4. The movie captured all the emotions of good storytelling. Special mention for Awkwafina (Sisu) and Kelly Marie Tran’s (Raya) comic timing.

  5. It’s a feel-good movie where you know the outcome and yet you are invested in Raya’s journey.

  6. Technically very well made movie, great graphics, detailing and music.


What worked for me was that both the hero and the anti-hero had equal and powerful character arcs. I loved the fact that the anti-hero of the movie was a woman and no less menacing.

Things that the movie missed:

  1. As I mentioned above, the movie did get a lot of things right in its portrayal of Kumandra, but somewhere in its bid to create a Southeast Asian world they blended the entire region, while missing some important countries, like the Philippines, altogether. But it’s a start and here’s to hoping the journey will be long and exciting.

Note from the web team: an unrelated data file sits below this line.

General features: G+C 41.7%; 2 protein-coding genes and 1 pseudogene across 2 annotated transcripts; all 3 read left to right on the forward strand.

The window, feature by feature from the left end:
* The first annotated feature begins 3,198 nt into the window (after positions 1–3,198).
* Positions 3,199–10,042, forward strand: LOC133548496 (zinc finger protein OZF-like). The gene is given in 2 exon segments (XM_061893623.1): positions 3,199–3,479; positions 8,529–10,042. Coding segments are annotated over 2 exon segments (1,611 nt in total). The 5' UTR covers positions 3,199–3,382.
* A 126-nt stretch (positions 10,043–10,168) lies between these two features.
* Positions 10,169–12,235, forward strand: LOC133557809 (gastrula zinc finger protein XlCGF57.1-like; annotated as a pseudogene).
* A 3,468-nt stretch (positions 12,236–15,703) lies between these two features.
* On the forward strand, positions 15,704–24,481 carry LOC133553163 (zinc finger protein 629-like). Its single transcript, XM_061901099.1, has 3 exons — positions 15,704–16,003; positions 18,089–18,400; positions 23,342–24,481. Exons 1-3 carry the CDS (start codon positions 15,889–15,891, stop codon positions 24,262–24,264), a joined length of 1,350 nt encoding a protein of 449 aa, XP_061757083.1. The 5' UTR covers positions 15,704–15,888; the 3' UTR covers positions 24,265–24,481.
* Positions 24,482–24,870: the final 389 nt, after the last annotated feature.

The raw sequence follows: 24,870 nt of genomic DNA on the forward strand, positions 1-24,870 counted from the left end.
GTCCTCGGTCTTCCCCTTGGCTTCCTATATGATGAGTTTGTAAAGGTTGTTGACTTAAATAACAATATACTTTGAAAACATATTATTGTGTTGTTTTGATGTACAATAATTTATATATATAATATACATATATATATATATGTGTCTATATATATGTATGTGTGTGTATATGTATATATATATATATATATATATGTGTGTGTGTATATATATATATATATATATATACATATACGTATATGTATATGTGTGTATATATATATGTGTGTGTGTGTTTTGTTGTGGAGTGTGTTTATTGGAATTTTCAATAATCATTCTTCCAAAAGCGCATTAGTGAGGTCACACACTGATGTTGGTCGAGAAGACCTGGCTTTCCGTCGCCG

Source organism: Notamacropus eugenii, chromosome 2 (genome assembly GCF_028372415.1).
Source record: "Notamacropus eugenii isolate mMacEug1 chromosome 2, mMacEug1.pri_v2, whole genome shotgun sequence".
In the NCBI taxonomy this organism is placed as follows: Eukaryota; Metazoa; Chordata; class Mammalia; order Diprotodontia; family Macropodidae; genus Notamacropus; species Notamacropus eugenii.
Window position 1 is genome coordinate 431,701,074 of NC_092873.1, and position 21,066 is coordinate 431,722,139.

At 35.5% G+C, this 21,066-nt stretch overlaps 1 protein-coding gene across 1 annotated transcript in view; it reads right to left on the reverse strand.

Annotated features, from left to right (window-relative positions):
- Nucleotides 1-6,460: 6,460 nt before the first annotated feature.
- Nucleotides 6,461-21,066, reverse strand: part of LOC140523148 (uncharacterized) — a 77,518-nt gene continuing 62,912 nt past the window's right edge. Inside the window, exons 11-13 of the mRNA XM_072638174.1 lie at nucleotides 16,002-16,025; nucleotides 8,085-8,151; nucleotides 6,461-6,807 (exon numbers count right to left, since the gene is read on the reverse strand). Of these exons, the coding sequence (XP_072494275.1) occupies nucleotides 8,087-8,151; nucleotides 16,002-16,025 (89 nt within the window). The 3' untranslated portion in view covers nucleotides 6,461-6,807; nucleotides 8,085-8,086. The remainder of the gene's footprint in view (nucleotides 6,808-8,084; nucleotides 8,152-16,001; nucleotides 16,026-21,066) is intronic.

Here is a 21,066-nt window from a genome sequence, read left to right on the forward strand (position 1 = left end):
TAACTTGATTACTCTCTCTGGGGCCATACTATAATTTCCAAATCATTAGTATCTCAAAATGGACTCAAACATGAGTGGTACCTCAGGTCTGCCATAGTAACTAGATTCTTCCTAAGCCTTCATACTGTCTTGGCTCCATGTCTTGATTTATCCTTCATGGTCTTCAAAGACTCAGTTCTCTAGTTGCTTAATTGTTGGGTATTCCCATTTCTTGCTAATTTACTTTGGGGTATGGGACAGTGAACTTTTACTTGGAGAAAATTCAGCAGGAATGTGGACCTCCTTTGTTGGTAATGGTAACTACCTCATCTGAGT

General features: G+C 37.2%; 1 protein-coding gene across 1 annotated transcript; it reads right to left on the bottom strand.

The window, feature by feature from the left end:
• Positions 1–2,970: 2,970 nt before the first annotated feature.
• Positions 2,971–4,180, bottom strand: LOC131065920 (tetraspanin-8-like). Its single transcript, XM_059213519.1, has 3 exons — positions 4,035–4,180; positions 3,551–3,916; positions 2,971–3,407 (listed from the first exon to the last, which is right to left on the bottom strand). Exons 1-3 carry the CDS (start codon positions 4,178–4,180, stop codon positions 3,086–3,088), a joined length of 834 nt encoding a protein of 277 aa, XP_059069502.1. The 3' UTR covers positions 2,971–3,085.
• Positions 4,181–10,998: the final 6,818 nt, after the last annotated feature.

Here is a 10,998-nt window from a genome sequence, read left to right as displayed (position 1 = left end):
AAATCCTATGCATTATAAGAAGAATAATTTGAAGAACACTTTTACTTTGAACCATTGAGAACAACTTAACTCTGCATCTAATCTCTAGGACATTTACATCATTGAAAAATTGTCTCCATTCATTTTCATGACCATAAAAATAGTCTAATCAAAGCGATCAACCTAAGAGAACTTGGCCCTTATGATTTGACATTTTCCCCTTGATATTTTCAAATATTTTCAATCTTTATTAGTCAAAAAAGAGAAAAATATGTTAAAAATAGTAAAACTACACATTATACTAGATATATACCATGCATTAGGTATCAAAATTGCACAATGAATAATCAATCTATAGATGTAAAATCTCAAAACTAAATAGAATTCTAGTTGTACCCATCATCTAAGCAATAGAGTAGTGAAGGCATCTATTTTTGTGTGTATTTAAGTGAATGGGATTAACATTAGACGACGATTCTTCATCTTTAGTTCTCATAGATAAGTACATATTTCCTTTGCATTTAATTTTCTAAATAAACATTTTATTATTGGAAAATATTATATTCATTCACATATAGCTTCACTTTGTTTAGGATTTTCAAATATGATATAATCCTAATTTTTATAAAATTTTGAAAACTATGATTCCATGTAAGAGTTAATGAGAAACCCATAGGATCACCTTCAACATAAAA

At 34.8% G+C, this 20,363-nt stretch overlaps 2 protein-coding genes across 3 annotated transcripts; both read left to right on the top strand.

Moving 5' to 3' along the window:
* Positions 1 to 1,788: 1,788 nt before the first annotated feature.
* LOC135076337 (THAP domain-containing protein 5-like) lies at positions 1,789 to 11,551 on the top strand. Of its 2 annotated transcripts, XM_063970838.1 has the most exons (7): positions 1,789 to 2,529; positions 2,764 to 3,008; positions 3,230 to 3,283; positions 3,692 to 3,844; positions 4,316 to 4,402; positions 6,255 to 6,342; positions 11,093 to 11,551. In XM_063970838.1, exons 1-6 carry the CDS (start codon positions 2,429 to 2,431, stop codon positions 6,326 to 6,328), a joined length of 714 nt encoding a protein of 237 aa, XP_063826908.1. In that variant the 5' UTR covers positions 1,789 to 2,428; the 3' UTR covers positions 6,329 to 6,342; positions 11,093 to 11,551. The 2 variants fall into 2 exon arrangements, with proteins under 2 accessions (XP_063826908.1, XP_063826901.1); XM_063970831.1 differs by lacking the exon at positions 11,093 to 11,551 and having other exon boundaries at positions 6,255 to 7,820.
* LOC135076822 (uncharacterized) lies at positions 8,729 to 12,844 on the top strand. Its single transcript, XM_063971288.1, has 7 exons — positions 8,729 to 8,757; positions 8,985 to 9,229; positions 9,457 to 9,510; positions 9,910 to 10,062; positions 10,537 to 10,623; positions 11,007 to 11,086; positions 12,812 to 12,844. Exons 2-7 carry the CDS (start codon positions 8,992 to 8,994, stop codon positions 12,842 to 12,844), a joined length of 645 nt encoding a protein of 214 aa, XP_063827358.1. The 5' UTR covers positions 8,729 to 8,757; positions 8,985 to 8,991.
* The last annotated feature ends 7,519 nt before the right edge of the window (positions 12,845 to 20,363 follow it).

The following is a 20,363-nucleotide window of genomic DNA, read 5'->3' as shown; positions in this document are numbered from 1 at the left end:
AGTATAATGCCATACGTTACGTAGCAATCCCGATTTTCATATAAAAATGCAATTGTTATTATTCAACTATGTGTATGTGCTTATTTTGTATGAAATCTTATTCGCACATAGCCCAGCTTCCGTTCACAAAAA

2. While the two main female characters had a backstory and a character arc, most of the other characters felt underdeveloped.

  3. The conflict was resolved too easily. Namaari went against her mother just like that. That part didn’t feel too convincing.


Raya and the Last Dragon - Raya and her father in Southeast Asian dress
© Disney, All Rights Reserved

Blue’s Review

I remembered watching Raya and gripping the arm of my friend every time I noticed little details I, a Thai audience, would recognize. Lemongrass floating in animated soup, names like Pranee and Manee, when uttered.


I hear other people say this a lot - about how great it felt to see your culture represented in the big screen. I understood this in theory but it was something I always felt a little bit iffy with, the notion that we needed a larger studio of a foreign entity to recognize us in order for us to feel seen.